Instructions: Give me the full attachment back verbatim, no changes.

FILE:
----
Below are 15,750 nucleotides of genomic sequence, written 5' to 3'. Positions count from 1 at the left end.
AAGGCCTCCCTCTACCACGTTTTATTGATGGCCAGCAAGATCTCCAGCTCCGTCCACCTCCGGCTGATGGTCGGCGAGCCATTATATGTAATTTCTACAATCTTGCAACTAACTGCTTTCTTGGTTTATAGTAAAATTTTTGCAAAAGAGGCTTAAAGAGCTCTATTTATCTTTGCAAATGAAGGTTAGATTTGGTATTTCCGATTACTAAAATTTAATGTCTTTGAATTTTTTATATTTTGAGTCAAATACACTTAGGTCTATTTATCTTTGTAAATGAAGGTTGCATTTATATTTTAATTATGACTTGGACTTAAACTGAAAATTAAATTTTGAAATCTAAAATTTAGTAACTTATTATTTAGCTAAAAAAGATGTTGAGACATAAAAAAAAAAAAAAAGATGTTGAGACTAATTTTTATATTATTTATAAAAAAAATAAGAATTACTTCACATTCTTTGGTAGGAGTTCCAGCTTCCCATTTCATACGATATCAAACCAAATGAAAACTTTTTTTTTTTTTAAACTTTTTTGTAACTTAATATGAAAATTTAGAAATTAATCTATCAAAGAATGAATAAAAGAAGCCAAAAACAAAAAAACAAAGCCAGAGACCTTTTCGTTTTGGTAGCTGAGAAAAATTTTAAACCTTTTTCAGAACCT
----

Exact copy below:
Below are 15,750 nucleotides of genomic sequence, written 5' to 3'. Positions count from 1 at the left end.
AAGGCCTCCCTCTACCACGTTTTATTGATGGCCAGCAAGATCTCCAGCTCCGTCCACCTCCGGCTGATGGTCGGCGAGCCATTATATGTAATTTCTACAATCTTGCAACTAACTGCTTTCTTGGTTTATAGTAAAATTTTTGCAAAAGAGGCTTAAAGAGCTCTATTTATCTTTGCAAATGAAGGTTAGATTTGGTATTTCCGATTACTAAAATTTAATGTCTTTGAATTTTTTATATTTTGAGTCAAATACACTTAGGTCTATTTATCTTTGTAAATGAAGGTTGCATTTATATTTTAATTATGACTTGGACTTAAACTGAAAATTAAATTTTGAAATCTAAAATTTAGTAACTTATTATTTAGCTAAAAAAGATGTTGAGACATAAAAAAAAAAAAAAAGATGTTGAGACTAATTTTTATATTATTTATAAAAAAAATAAGAATTACTTCACATTCTTTGGTAGGAGTTCCAGCTTCCCATTTCATACGATATCAAACCAAATGAAAACTTTTTTTTTTTTTAAACTTTTTTGTAACTTAATATGAAAATTTAGAAATTAATCTATCAAAGAATGAATAAAAGAAGCCAAAAACAAAAAAACAAAGCCAGAGACCTTTTCGTTTTGGTAGCTGAGAAAAATTTTAAACCTTTTTCAGAACCT